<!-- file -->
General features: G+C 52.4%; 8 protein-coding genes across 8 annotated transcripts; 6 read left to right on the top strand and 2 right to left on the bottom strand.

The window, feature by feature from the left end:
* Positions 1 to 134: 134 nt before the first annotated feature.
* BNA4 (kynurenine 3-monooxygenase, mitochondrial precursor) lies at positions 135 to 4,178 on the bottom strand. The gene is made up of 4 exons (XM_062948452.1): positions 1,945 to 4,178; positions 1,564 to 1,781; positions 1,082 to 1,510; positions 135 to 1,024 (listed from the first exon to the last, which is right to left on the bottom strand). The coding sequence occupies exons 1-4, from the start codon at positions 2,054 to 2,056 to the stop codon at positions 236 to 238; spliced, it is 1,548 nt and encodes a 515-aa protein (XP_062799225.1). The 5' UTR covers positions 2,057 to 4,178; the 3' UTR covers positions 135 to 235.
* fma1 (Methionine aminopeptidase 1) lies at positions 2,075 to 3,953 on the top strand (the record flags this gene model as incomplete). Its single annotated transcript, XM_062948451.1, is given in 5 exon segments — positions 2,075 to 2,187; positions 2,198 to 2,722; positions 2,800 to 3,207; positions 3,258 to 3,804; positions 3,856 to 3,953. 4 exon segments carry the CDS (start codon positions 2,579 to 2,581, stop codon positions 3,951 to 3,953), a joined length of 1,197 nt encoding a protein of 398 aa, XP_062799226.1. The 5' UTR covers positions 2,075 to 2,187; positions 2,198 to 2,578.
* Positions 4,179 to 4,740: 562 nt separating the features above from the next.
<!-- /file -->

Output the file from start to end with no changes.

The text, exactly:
General features: G+C 52.4%; 8 protein-coding genes across 8 annotated transcripts; 6 read left to right on the top strand and 2 right to left on the bottom strand.

The window, feature by feature from the left end:
* Positions 1 to 134: 134 nt before the first annotated feature.
* BNA4 (kynurenine 3-monooxygenase, mitochondrial precursor) lies at positions 135 to 4,178 on the bottom strand. The gene is made up of 4 exons (XM_062948452.1): positions 1,945 to 4,178; positions 1,564 to 1,781; positions 1,082 to 1,510; positions 135 to 1,024 (listed from the first exon to the last, which is right to left on the bottom strand). The coding sequence occupies exons 1-4, from the start codon at positions 2,054 to 2,056 to the stop codon at positions 236 to 238; spliced, it is 1,548 nt and encodes a 515-aa protein (XP_062799225.1). The 5' UTR covers positions 2,057 to 4,178; the 3' UTR covers positions 135 to 235.
* fma1 (Methionine aminopeptidase 1) lies at positions 2,075 to 3,953 on the top strand (the record flags this gene model as incomplete). Its single annotated transcript, XM_062948451.1, is given in 5 exon segments — positions 2,075 to 2,187; positions 2,198 to 2,722; positions 2,800 to 3,207; positions 3,258 to 3,804; positions 3,856 to 3,953. 4 exon segments carry the CDS (start codon positions 2,579 to 2,581, stop codon positions 3,951 to 3,953), a joined length of 1,197 nt encoding a protein of 398 aa, XP_062799226.1. The 5' UTR covers positions 2,075 to 2,187; positions 2,198 to 2,578.
* Positions 4,179 to 4,740: 562 nt separating the features above from the next.